Monday 4 April 2011

Fruiting madness and a double falcon day

So up and off south, with the aim of heading through to Te Anau, seeing what the weather was like and maybe making a run for rock wren if it looked ok.  Leaving a drizzly Omarama things we headed through making a quick stop to check out a local riverbed, before then passing though the stunning Lindis Pass.  Weather was picking up all the time, and with golden tussocks and gob-smacking scenery it was all looking promising.  We made a few brief stops along the way for coffee, fuel and scenery, before taking lunch at the just before Te Anau.

The weather had certainly improved, so I decided it was better to head into the Eglinton and try for the often very weather dependent rock wren whilst it held off from the wetting stuff.  We had hardly entered the Eglinton Valley before a shape on a dead beech tree beside the road caught my eye, and almost pulling a perfect hand-brake turn pulled back alongside a stonking female falcon.  She flew down across the road in front of us, and disappeared into the long grass, before appearing again and flying to a small bush.  Whatever she had gone for she was unsuccessful, but we pulled along parallel with her, and through the scope had really nice views of what must have been another bird of the year.  She was dive-bombed by a small male falcon, who then disappeared off down the valley, but sure gave a great display of the size dimorphism these birds have.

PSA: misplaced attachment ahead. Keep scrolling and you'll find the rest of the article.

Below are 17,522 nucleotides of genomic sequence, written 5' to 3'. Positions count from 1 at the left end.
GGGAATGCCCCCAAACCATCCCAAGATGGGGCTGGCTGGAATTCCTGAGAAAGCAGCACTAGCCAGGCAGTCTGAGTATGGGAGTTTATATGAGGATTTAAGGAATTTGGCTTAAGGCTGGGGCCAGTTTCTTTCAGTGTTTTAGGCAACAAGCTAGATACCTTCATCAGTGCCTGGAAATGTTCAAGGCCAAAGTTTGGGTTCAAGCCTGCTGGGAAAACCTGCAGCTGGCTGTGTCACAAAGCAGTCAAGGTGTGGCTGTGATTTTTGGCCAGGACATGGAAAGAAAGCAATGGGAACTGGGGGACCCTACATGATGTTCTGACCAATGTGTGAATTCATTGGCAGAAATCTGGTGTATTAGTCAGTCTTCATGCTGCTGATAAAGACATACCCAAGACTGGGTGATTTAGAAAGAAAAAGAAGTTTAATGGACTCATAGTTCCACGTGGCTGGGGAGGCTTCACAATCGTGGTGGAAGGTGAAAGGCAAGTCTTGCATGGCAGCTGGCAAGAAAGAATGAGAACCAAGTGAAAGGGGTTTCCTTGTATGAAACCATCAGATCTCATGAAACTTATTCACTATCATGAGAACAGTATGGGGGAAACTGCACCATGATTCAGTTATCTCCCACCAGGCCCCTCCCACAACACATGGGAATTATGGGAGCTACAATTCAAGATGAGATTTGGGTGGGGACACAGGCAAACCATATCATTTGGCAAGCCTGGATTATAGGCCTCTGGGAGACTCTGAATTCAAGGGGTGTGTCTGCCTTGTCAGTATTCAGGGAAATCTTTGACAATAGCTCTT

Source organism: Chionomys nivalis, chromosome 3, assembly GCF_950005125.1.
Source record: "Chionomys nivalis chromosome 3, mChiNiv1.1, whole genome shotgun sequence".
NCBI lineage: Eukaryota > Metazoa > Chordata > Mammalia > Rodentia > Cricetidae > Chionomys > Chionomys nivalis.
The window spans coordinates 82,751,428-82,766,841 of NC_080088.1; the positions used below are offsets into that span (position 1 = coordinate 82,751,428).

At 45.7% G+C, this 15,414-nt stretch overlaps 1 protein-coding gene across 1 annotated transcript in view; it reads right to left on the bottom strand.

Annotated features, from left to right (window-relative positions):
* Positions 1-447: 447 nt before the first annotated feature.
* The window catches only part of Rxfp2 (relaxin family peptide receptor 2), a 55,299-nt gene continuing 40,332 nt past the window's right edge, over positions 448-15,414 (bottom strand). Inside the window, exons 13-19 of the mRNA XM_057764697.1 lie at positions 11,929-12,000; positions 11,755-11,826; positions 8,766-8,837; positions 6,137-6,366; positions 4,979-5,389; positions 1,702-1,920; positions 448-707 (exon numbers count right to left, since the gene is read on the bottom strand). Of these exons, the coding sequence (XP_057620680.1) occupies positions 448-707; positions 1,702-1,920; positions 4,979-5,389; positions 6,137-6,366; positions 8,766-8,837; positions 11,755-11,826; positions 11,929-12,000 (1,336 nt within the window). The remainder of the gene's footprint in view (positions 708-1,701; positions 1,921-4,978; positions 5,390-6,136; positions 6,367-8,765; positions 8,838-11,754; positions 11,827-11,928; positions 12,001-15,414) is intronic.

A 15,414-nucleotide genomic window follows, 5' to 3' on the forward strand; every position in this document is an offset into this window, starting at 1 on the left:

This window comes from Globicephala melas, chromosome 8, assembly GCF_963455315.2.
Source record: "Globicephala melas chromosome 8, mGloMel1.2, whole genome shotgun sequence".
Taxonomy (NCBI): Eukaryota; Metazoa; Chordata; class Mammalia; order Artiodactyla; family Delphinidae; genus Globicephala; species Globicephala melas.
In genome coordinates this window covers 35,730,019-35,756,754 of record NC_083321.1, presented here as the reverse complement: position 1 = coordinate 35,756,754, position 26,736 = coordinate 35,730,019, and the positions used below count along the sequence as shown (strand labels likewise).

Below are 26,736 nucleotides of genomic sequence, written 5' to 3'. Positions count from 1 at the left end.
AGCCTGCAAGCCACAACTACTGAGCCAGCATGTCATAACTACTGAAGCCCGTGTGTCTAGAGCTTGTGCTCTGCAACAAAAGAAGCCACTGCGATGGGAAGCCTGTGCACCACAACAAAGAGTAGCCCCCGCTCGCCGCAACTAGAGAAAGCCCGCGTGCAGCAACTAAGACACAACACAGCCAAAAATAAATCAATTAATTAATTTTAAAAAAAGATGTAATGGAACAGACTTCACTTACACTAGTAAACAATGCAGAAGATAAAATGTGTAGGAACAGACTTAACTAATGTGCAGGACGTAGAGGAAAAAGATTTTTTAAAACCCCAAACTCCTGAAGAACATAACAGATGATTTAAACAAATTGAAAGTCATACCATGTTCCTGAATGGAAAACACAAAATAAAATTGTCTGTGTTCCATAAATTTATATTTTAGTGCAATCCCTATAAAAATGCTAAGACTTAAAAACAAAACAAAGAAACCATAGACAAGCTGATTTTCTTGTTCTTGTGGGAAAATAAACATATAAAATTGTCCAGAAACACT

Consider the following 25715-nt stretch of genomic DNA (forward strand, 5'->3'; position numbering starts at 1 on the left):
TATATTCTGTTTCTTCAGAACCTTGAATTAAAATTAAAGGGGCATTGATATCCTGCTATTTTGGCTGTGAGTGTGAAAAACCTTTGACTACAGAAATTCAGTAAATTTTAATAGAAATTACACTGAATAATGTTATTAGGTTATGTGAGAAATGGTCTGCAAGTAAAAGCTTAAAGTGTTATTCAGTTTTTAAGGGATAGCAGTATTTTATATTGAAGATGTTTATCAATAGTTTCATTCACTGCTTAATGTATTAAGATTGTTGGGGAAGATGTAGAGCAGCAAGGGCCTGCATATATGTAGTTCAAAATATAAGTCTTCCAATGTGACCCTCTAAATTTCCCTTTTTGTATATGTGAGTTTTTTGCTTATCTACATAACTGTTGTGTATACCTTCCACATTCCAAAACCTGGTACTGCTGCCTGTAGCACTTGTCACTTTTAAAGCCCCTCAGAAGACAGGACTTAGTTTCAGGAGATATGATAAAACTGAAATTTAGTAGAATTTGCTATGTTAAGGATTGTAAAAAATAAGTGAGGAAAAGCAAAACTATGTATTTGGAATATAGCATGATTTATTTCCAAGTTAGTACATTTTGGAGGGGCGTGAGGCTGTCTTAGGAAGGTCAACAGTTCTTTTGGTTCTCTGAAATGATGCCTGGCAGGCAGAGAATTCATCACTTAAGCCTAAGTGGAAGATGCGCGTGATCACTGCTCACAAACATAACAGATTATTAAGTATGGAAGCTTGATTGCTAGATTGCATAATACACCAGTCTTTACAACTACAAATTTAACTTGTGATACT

She then did another couple of short flights, before flying across to the other side of the valley, landing in the top of a beech tree.  Not bad, three falcons in the first two days of a tour!

So we headed onwards, making a couple of other quick stops.  One included some superb views of male and female tomtit, black fantail, and grey warbler, and some of the most heavily laden Coprosma bushes I have ever seen.  It seems to be a really good year for fruiting plants!

At Homer tunnel there were no kea in the carpark (secretly pleased based on the hire care insurance excess!), and we headed up the loop track.  After a full circuit and no sight nor sound it was time to settle in.  Part way along the trail I heard the characteristic call a little way off, and after perhaps 8 minutes or so a rock wren finally showed itself.  We had great views of two birds, one a banded bird part of an Otago University study.  In the end both flew right past us, so very happy campers, and we even had a flying kea.  Checking the Hollyford on the way out, no sign of any blue duck, but we will give it a good bash tomorrow as well.
Awesome dinner as per usual at the Fat Duck in Te Anau...

Autumn colours in the Kawerau Valley

Sweet briar 'hip'

Sweet briar 'hip' with rain drops!


Bog pine in fruit

Coprosma fruiting madness

Coprosma fruiting madness

Stars of the day...rock wren

Stars of the day...rock wren

Bird of the day – Rock wren x2, SI tomtit (female) x1
Day total – Seen = 24 + 2H(kaka, dunnock); new for the trip = 3; total for the trip to date = 53

1 comment:

  1. We watched them catch that rock wren which now has the ring on and miss its mate which does not have the ring on